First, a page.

The EC has assured the general public of its ability and capacity to discharge in an efficient manner, its duties regarding the conduct and supervision of elections in 275 constituencies in December 2012. From the EC’s satisfactory record in supervising previous elections, there is no reason to doubt the EC in this regard. In light of the assurances from the EC, it would appear that the time period between the EC’s decision to create new constituencies and the general elections is adequate for the EC to prepare for and supervise those elections. Therefore, concerns that organising and conducting elections in the 45 constituencies in December will pose logistical and other challenges for the EC are not well-founded.

Significantly, the Constitution does not mandate that the EC provide formal notice directly to political parties when it alters the boundaries of constituencies, let alone regulate the amount of notice the EC should be required to give to such political parties prior to the conduct of elections. Rather, the Constitution is concerned in this context only with the circumstances under which the decision to alter boundaries is to be made and when the alteration would become effective. Notwithstanding the omission, however, the Constitution presumably relies on the political parties to act quickly in a self-interested manner when credible information is available to the general public regarding the creation of new constituencies, including pertinent public announcements by the EC and the presentation of the relevant constitutional instrument to Parliament.

If a political party on becoming aware of the creation of constituencies by the EC decides not to sponsor candidates for any or all of the newly created constituencies, that is its choice, and the decision will be respected. However, should it change its mind later on and decide to field candidates as the general elections approach, it cannot in good faith complain that it had become shortchanged because not much time was now left for it to select candidates. Under these circumstances, that political party will be considered to have had sufficient advanced information and the fact that it may not agree with the decision to create constituencies should not excuse it from acting in the meantime to promote its interests in the new constituencies. Were it to wait until the clock virtually run out, the political party would be barred under the equitable doctrine of estoppel from claiming there was insufficient time left before the elections for it to organize and compete in the new constituencies.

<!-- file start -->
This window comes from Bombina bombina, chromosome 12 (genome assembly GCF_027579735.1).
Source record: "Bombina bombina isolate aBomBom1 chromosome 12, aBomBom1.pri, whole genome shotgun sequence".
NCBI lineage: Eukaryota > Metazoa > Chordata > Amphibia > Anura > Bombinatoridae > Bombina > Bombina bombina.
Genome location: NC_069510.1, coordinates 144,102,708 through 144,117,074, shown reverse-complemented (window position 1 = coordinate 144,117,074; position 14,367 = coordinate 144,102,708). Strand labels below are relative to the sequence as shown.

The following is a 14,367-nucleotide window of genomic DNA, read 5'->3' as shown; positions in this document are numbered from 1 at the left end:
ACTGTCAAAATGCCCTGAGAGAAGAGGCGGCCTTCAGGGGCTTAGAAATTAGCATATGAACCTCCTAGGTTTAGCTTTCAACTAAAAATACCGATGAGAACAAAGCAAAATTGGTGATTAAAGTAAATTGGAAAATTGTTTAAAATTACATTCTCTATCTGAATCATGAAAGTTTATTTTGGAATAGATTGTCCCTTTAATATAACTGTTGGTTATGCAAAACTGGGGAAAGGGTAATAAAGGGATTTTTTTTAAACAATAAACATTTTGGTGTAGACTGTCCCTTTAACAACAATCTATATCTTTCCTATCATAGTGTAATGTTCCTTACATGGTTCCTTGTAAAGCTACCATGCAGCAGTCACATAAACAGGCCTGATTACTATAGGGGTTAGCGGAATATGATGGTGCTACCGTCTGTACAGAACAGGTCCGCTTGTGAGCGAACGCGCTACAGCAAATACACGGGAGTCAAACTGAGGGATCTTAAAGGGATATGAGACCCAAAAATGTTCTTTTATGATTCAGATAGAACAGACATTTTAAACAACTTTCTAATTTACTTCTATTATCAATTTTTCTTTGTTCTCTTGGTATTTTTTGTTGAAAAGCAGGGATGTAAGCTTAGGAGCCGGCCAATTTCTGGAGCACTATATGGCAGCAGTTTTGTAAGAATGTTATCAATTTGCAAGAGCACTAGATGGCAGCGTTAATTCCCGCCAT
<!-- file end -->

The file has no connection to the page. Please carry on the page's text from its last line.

Furthermore, in assessing the reasonableness of the time available for political parties to select candidates for the general elections following the creation of new constituencies by the EC, it should be kept in mind that the minimum notice period under the Constitution for the conduct of elections to select a member of Parliament is 30 (THIRTY) days as provided in Article 112(5) with respect to the conduct of by-elections. Because the decision of the EC to create new constituencies was first announced on June 18, 2012, the political parties effectively had about 172 (ONE HUNDRED AND SEVENTY TWO) days notice to select and present candidates for the general elections scheduled for December 7, 2012. It is submitted that the notice period of nearly 6 months in this case to select candidates for the new constituencies exceeds by far the mandatory constitutional notice period for elections and cannot therefore be challenged as unreasonable as contended by others.